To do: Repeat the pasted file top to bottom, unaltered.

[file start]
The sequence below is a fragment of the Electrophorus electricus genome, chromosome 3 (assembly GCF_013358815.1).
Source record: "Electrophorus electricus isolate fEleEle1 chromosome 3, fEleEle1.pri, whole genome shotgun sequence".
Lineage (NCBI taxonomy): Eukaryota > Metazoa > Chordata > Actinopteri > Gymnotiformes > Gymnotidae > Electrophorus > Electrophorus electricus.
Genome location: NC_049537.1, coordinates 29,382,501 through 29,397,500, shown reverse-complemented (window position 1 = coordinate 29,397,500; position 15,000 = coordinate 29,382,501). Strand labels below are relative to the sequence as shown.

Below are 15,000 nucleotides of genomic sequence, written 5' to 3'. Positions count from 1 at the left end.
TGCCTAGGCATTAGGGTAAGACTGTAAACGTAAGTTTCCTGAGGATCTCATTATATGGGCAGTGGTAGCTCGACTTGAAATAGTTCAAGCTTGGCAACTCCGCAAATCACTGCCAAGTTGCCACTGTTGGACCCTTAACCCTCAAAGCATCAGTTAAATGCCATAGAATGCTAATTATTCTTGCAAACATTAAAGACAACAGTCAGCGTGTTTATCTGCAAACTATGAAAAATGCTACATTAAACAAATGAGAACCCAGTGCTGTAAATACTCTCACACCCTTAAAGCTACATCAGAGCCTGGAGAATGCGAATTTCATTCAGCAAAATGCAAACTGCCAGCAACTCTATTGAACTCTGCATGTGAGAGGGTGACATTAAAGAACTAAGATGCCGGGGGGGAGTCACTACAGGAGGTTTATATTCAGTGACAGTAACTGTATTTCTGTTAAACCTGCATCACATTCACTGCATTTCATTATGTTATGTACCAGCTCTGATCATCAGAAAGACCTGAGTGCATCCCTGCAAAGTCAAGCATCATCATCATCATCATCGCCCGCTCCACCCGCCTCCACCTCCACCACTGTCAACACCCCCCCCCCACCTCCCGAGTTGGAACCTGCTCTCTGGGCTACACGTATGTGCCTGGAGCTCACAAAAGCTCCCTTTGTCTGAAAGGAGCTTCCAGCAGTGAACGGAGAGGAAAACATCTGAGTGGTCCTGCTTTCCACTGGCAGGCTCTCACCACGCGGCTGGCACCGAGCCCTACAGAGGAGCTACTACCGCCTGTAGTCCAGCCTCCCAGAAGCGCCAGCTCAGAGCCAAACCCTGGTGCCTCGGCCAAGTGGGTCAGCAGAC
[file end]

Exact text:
The sequence below is a fragment of the Electrophorus electricus genome, chromosome 3 (assembly GCF_013358815.1).
Source record: "Electrophorus electricus isolate fEleEle1 chromosome 3, fEleEle1.pri, whole genome shotgun sequence".
Lineage (NCBI taxonomy): Eukaryota > Metazoa > Chordata > Actinopteri > Gymnotiformes > Gymnotidae > Electrophorus > Electrophorus electricus.
Genome location: NC_049537.1, coordinates 29,382,501 through 29,397,500, shown reverse-complemented (window position 1 = coordinate 29,397,500; position 15,000 = coordinate 29,382,501). Strand labels below are relative to the sequence as shown.

Below are 15,000 nucleotides of genomic sequence, written 5' to 3'. Positions count from 1 at the left end.
TGCCTAGGCATTAGGGTAAGACTGTAAACGTAAGTTTCCTGAGGATCTCATTATATGGGCAGTGGTAGCTCGACTTGAAATAGTTCAAGCTTGGCAACTCCGCAAATCACTGCCAAGTTGCCACTGTTGGACCCTTAACCCTCAAAGCATCAGTTAAATGCCATAGAATGCTAATTATTCTTGCAAACATTAAAGACAACAGTCAGCGTGTTTATCTGCAAACTATGAAAAATGCTACATTAAACAAATGAGAACCCAGTGCTGTAAATACTCTCACACCCTTAAAGCTACATCAGAGCCTGGAGAATGCGAATTTCATTCAGCAAAATGCAAACTGCCAGCAACTCTATTGAACTCTGCATGTGAGAGGGTGACATTAAAGAACTAAGATGCCGGGGGGGAGTCACTACAGGAGGTTTATATTCAGTGACAGTAACTGTATTTCTGTTAAACCTGCATCACATTCACTGCATTTCATTATGTTATGTACCAGCTCTGATCATCAGAAAGACCTGAGTGCATCCCTGCAAAGTCAAGCATCATCATCATCATCATCGCCCGCTCCACCCGCCTCCACCTCCACCACTGTCAACACCCCCCCCCCACCTCCCGAGTTGGAACCTGCTCTCTGGGCTACACGTATGTGCCTGGAGCTCACAAAAGCTCCCTTTGTCTGAAAGGAGCTTCCAGCAGTGAACGGAGAGGAAAACATCTGAGTGGTCCTGCTTTCCACTGGCAGGCTCTCACCACGCGGCTGGCACCGAGCCCTACAGAGGAGCTACTACCGCCTGTAGTCCAGCCTCCCAGAAGCGCCAGCTCAGAGCCAAACCCTGGTGCCTCGGCCAAGTGGGTCAGCAGAC